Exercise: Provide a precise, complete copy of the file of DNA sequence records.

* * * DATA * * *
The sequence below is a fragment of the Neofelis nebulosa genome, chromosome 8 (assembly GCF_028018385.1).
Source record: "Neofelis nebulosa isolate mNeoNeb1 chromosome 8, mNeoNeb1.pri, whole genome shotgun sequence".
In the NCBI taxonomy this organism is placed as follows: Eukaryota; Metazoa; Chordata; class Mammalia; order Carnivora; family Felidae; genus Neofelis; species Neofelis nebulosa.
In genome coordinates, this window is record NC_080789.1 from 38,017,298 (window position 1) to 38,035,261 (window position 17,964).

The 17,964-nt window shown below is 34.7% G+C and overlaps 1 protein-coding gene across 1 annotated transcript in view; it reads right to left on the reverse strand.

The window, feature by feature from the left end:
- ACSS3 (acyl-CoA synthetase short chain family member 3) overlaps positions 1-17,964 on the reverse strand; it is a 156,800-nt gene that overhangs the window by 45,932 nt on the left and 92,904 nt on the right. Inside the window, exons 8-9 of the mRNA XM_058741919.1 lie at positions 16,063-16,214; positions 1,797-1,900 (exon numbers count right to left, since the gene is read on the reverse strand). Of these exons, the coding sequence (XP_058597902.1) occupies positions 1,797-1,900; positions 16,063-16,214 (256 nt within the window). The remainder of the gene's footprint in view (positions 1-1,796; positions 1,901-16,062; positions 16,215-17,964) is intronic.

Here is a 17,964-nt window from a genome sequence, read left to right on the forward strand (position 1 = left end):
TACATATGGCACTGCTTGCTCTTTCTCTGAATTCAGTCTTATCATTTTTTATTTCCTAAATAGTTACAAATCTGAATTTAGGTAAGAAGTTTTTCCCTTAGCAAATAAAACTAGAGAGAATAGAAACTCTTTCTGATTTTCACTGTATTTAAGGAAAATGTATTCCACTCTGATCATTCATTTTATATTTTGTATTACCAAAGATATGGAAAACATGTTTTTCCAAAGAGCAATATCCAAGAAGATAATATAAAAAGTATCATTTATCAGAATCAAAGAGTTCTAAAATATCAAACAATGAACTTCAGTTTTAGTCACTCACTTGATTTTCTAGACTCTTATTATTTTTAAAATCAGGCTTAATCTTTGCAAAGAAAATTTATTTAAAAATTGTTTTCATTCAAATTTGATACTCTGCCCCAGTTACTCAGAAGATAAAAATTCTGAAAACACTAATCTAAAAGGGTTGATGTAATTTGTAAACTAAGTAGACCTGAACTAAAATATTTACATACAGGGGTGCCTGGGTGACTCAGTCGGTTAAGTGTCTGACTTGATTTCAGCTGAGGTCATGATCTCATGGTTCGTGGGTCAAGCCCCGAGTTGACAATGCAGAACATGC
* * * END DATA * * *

The sequence below is a fragment of the Neofelis nebulosa genome, chromosome 8 (assembly GCF_028018385.1).
Source record: "Neofelis nebulosa isolate mNeoNeb1 chromosome 8, mNeoNeb1.pri, whole genome shotgun sequence".
In the NCBI taxonomy this organism is placed as follows: Eukaryota; Metazoa; Chordata; class Mammalia; order Carnivora; family Felidae; genus Neofelis; species Neofelis nebulosa.
In genome coordinates, this window is record NC_080789.1 from 38,017,298 (window position 1) to 38,035,261 (window position 17,964).

The 17,964-nt window shown below is 34.7% G+C and overlaps 1 protein-coding gene across 1 annotated transcript in view; it reads right to left on the reverse strand.

The window, feature by feature from the left end:
- ACSS3 (acyl-CoA synthetase short chain family member 3) overlaps positions 1-17,964 on the reverse strand; it is a 156,800-nt gene that overhangs the window by 45,932 nt on the left and 92,904 nt on the right. Inside the window, exons 8-9 of the mRNA XM_058741919.1 lie at positions 16,063-16,214; positions 1,797-1,900 (exon numbers count right to left, since the gene is read on the reverse strand). Of these exons, the coding sequence (XP_058597902.1) occupies positions 1,797-1,900; positions 16,063-16,214 (256 nt within the window). The remainder of the gene's footprint in view (positions 1-1,796; positions 1,901-16,062; positions 16,215-17,964) is intronic.

Here is a 17,964-nt window from a genome sequence, read left to right on the forward strand (position 1 = left end):
TACATATGGCACTGCTTGCTCTTTCTCTGAATTCAGTCTTATCATTTTTTATTTCCTAAATAGTTACAAATCTGAATTTAGGTAAGAAGTTTTTCCCTTAGCAAATAAAACTAGAGAGAATAGAAACTCTTTCTGATTTTCACTGTATTTAAGGAAAATGTATTCCACTCTGATCATTCATTTTATATTTTGTATTACCAAAGATATGGAAAACATGTTTTTCCAAAGAGCAATATCCAAGAAGATAATATAAAAAGTATCATTTATCAGAATCAAAGAGTTCTAAAATATCAAACAATGAACTTCAGTTTTAGTCACTCACTTGATTTTCTAGACTCTTATTATTTTTAAAATCAGGCTTAATCTTTGCAAAGAAAATTTATTTAAAAATTGTTTTCATTCAAATTTGATACTCTGCCCCAGTTACTCAGAAGATAAAAATTCTGAAAACACTAATCTAAAAGGGTTGATGTAATTTGTAAACTAAGTAGACCTGAACTAAAATATTTACATACAGGGGTGCCTGGGTGACTCAGTCGGTTAAGTGTCTGACTTGATTTCAGCTGAGGTCATGATCTCATGGTTCGTGGGTCAAGCCCCGAGTTGACAATGCAGAACATGC